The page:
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Vitamin D is found naturally in some foods, but approximately 80% of our vitamin needs are derived from sunlight, when ultraviolet rays strike the skin and trigger vitamin D synthesis.

Vitamin D promotes calcium absorption in the gut and maintains adequate serum calcium and phosphate concentrations to enable normal bone mineralisation. It is also needed for bone growth and remodeling. Without sufficient vitamin D, bones can become thin, brittle, or misshapen. Vitamin D sufficiency prevents rickets in children and osteomalacia in adults.

Key messages

  • Most people can achieve adequate levels of vitamin D through exposure to sunlight
  • Testing vitamin D levels is rarely beneficial for patients, is expensive and often unreliable; in most cases deficiency is likely to be a consequence of poor health rather than a cause
  • Vitamin D supplementation should be reserved for frail older people or those at risk of deficiency; routine supplementation for the general population is not recommended
  • There is no evidence of vitamin D toxicity at doses recommended to treat mild deficiency, although this practice may increase the risk of renal tract stones

Vitamin D in our diet

Diet contributes approximately 5 - 10% of a person's vitamin D requirements. Natural sources of vitamin D are found in:

  • Oily fish (e.g. salmon, tuna, sardines)
  • Milk and milk products
  • Eggs
  • Liver
  • Cod liver oil

Appropriate use of Vitamin D Supplementation1

Vitamin D supplementation of the general population is not recommended.
Supplementation is only beneficial for people at risk of deficiency such as, those who:

  • Spend most of their time indoors
  • When outside, cover up for cultural, medical or other reasons
  • Have naturally very dark skin
  • Are living in a rest home
  • Are frail older people
  • Have osteoporosis and inadequate dietary calcium intake

Colecalciferol is the recommended form of vitamin D for patients at risk of deficiency, who are unlikely to meet sun exposure recommendations. Colecalciferol is contraindicated in renal failure, the hydroxylated derivatives alfacalcidol or calcitriol should be prescribed for these patients.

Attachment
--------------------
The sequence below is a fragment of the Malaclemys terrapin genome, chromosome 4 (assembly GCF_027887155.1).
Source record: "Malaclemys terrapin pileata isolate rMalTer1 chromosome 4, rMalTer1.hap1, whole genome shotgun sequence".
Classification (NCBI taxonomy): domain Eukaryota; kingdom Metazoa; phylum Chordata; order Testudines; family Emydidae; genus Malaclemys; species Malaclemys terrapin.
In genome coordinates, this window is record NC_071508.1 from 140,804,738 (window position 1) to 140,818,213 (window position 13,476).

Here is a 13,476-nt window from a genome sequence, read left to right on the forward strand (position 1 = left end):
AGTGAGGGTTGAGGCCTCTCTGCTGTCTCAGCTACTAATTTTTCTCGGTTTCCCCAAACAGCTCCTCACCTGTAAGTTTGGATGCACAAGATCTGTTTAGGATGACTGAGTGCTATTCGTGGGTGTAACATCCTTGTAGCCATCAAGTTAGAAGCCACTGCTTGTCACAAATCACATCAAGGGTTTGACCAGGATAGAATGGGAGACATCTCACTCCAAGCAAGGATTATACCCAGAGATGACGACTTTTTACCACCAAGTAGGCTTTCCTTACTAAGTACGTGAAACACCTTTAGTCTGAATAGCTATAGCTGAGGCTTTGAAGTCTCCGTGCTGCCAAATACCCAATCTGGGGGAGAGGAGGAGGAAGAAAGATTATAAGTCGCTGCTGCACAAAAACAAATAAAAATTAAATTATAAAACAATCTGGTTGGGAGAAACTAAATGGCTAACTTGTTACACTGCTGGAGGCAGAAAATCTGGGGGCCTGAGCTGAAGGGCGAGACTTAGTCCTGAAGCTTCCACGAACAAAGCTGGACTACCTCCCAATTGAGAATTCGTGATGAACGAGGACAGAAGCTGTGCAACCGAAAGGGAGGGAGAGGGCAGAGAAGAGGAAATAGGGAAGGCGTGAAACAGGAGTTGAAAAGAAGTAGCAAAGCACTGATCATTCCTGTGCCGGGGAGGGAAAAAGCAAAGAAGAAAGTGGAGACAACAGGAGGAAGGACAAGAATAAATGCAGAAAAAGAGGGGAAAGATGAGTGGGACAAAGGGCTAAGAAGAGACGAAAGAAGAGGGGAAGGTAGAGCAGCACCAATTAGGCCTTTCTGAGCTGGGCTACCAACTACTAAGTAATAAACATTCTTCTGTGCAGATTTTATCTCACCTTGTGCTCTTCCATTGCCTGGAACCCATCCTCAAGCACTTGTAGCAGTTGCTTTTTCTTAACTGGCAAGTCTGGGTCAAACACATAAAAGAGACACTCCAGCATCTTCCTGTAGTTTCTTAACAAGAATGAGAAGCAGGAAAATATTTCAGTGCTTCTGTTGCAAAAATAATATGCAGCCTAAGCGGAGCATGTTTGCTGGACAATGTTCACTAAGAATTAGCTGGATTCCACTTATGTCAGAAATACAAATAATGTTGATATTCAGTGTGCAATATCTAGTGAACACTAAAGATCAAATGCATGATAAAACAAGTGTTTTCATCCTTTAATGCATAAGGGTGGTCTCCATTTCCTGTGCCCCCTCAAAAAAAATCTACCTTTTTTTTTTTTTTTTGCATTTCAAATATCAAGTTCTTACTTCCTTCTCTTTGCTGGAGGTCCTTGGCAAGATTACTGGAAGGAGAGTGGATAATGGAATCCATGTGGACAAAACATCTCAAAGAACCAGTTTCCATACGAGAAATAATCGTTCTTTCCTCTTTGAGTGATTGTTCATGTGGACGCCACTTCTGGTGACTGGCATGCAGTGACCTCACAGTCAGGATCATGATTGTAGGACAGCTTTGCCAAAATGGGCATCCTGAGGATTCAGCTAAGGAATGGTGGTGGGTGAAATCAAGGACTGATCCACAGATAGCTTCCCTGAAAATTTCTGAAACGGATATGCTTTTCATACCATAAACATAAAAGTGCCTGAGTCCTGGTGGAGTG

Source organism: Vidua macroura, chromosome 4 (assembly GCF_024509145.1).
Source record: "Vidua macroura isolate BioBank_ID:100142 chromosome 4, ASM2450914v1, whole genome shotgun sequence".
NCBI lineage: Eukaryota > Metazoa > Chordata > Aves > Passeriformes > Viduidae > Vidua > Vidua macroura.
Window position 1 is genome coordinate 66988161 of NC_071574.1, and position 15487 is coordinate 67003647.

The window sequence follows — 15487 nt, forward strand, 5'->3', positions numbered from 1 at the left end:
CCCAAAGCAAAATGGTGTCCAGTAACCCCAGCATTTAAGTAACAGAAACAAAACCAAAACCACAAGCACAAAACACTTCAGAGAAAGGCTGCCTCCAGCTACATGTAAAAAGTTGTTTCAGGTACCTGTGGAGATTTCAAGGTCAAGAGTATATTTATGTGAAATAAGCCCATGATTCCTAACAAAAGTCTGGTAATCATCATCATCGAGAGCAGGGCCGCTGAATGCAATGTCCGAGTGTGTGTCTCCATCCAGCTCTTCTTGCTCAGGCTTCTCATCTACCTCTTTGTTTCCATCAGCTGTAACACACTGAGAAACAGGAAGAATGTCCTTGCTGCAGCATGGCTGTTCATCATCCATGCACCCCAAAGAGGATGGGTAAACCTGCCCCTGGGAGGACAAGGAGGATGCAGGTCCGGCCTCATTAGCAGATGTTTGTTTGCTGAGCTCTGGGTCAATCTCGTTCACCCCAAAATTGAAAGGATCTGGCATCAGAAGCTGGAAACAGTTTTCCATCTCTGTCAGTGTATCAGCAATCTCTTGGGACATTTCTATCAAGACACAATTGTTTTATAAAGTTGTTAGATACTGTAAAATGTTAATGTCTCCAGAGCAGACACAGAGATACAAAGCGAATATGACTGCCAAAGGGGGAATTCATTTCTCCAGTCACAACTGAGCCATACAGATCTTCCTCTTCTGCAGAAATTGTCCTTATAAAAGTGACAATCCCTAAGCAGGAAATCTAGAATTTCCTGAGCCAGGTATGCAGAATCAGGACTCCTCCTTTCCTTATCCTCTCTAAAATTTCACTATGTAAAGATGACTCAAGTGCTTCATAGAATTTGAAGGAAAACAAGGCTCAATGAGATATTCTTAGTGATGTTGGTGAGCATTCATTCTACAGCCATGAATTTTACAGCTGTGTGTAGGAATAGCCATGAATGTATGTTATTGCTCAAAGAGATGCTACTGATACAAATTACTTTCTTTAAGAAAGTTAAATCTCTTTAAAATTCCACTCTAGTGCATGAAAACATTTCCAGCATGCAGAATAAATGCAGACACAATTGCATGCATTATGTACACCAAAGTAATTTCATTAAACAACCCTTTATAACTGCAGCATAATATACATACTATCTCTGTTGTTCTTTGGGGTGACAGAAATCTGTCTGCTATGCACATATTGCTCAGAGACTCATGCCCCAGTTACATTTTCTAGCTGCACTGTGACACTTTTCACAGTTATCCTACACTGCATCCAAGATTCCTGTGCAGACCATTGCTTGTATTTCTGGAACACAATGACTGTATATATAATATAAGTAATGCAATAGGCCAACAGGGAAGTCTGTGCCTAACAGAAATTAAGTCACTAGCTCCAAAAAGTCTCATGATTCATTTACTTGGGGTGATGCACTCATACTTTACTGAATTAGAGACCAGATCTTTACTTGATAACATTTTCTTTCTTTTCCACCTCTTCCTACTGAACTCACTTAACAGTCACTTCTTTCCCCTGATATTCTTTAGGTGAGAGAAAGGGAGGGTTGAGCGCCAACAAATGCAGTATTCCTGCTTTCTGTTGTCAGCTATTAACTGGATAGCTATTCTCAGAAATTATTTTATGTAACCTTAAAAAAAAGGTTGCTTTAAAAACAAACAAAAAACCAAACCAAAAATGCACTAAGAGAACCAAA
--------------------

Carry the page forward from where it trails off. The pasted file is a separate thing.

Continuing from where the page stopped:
Vitamin D Testing

  • Vitamin D supplementation can be initiated in people at risk of deficiency without the need for testing
  • Testing of vitamin D levels is usually only indicated in patients with features of severe deficiency
  • Vitamin D testing is requested as serum 25-hydroxyvitamin D (vitamin D)
  • A serum level ≥ 50 nmol/L is generally considered to be sufficient to maintain adequate bone health, and levels < 25 nmol/L are considered to be deficient

Prescribing Trends

Over the past 8 years there has been a 124% increase in the number of patients dispensed vitamin D supplementation in New Zealand. In 2015, this was the 12th most frequently prescribed medicine in the country. This suggests that vitamin D is possibly being prescribed inappropriately to people who are not deficient nor at risk of vitamin D deficiency.

Sample Practice
The wheel on the left shows that 116 patients at Sample Medical Centre were dispensed vitamin D in the past 12 months. This accounted for 3% of your patient population. As a comparator, the wheel on the right shows the average number and proportion of patients dispensed vitamin D by practices within your DHB.
Average for practices in your DHB

Table 1 below shows the proportion (and number) of patients dispensed vitamin D by 10 year age bands at your practice, your comparator practices and nationally.

Age (years) Sample Practice Your Comparator National
0 – 9 0% (n = 0) 0% 0%
10 to 19 0% (n = 1) 1% 1%
20 to 29 0% (n = 0) 2% 1%
30 to 39 1% (n = 3) 2% 2%
40 to 49 2% (n = 9) 4% 3%
50 to 59 2% (n = 10) 7% 6%
60 to 69 9% (n = 31) 13% 11%
70 to 79 15% (n = 29) 22% 19%
80 + 30% (n = 33) 37% 35%

Practice Points

  • A number of your patients may be receiving unnecessary vitamin D supplementation and/or testing – supplementation is only required for people at risk of deficiency
  • Consider running an audit or review the need for repeats at the next consultation to determine if your patients may be able to stop their supplementation

See BPJ 76 “Vitamin D and calcium supplementation in primary care: an update“ for more information


  1. Ministry of Health and Cancer Society of New Zealand. 2012. Consensus Statement on Vitamin D and Sun Exposure in New Zealand. Wellington: Ministry of Health